Tags

, , , , , , ,

I spent a happy hour or two with the chainsaw the other day, converting an ill-advised pollard into a coppice in a client’s garden.

The difference between pollarding and coppicing is pretty straightforward, though people tend to get a bit confused in a “stalactites and stalagmites” sort of way. Pollarding is when you allow the tree to develop a single trunk, and then when it’s got to the height you want, you cut the leader to that point and allow it to grow new shoots from there. It’s good if you want to limit the height of a tree yet allow it to provide some screening too.

Another client has a row of pollarded lime trees growing right the way along the length of her garden: very elegant, and with a little judicious pruning of the inevitable wispy sideshoots that sprout from the trunk from time to time, it’s easy to keep them good-looking all year round. Willow also makes a good pollard: a local willow producer grows pollarded willows all along the streams in the field behind his house and harvests the stems each winter for use in basket-weaving.

It doesn’t work for all trees, though. The client I visited the other day had tried to pollard a hazel tree, which doesn’t lend itself to the process well at all. Hazels sprout like crazy from all up the trunk and from the base as well as soon as you try to limit their growth, meaning you quickly get not an elegant column but more of a bizarre upright hedge effect. In this particular case, the client had allowed one or two of these shoots to develop and pollarded those too, so you ended up with a multi-stemmed pollard, complete with wild beardy clumps on the trunks, if you can imagine such a thing: not a pretty sight.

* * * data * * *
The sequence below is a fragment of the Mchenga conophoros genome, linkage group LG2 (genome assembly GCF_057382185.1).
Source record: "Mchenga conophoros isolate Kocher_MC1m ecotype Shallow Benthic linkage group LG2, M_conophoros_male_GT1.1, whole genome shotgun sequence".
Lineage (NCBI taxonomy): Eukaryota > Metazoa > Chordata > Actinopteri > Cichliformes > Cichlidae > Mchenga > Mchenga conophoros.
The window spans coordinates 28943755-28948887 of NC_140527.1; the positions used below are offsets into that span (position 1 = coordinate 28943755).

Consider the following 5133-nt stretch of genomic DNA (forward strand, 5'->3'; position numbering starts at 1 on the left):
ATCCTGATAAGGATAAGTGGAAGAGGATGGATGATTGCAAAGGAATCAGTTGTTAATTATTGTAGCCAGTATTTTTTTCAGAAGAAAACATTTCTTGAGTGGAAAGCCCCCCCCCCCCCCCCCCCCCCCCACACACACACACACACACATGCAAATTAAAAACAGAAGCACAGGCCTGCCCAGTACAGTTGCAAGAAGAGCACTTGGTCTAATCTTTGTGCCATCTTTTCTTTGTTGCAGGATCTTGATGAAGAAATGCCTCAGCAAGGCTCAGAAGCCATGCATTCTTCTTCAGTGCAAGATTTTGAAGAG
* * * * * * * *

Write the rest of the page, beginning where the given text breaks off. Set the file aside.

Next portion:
With hazels it’s much better to exploit the naturally multi-stemmed habit and coppice them. This involves cutting the whole tree down to about 6″ above ground, which looks drastic, but then next spring it produces a lovely spray of even, whippy shoots to the same height all round, giving a shapely shrub-like effect. You allow this to grow on for 2-3 years, and then do it all over again (and use the wonderful straight stems for beanpoles while you’re at it). An alternative, if you don’t fancy losing your hazel completely every 3 years, is to take out a third of the stems each year – choose the thickest or any which cross other stems or grow in the wrong direction. That way every three years you’ll have rejuvenated the whole coppice anyway.

The coppicing technique can be used to keep otherwise wayward trees like eucalyptus in check (the young leaves it produces when treated this way are fabulous too). And if you coppice willow and dogwood, you’ll make the most of the vibrant coloured stems they produce in winter. Pretty and practical, too!

Advertisements